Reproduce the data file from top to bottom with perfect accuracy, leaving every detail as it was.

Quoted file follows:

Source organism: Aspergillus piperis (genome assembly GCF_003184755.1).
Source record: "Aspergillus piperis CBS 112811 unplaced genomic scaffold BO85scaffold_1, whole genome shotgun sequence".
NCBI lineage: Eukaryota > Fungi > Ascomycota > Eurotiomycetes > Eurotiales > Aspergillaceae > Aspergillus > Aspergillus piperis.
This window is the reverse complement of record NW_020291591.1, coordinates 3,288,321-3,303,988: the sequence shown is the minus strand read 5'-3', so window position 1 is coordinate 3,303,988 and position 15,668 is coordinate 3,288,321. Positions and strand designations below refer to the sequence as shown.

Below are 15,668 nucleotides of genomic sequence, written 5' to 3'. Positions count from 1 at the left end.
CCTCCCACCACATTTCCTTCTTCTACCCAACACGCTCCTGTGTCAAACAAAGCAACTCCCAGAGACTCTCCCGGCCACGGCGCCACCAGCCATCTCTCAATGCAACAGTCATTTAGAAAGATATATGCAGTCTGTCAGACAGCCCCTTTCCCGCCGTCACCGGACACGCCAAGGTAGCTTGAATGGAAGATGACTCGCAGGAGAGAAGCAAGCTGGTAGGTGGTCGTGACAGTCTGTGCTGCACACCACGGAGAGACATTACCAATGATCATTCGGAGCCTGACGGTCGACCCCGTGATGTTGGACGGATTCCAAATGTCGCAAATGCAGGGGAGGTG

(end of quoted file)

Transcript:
Source organism: Aspergillus piperis (genome assembly GCF_003184755.1).
Source record: "Aspergillus piperis CBS 112811 unplaced genomic scaffold BO85scaffold_1, whole genome shotgun sequence".
NCBI lineage: Eukaryota > Fungi > Ascomycota > Eurotiomycetes > Eurotiales > Aspergillaceae > Aspergillus > Aspergillus piperis.
This window is the reverse complement of record NW_020291591.1, coordinates 3,288,321-3,303,988: the sequence shown is the minus strand read 5'-3', so window position 1 is coordinate 3,303,988 and position 15,668 is coordinate 3,288,321. Positions and strand designations below refer to the sequence as shown.

Below are 15,668 nucleotides of genomic sequence, written 5' to 3'. Positions count from 1 at the left end.
CCTCCCACCACATTTCCTTCTTCTACCCAACACGCTCCTGTGTCAAACAAAGCAACTCCCAGAGACTCTCCCGGCCACGGCGCCACCAGCCATCTCTCAATGCAACAGTCATTTAGAAAGATATATGCAGTCTGTCAGACAGCCCCTTTCCCGCCGTCACCGGACACGCCAAGGTAGCTTGAATGGAAGATGACTCGCAGGAGAGAAGCAAGCTGGTAGGTGGTCGTGACAGTCTGTGCTGCACACCACGGAGAGACATTACCAATGATCATTCGGAGCCTGACGGTCGACCCCGTGATGTTGGACGGATTCCAAATGTCGCAAATGCAGGGGAGGTG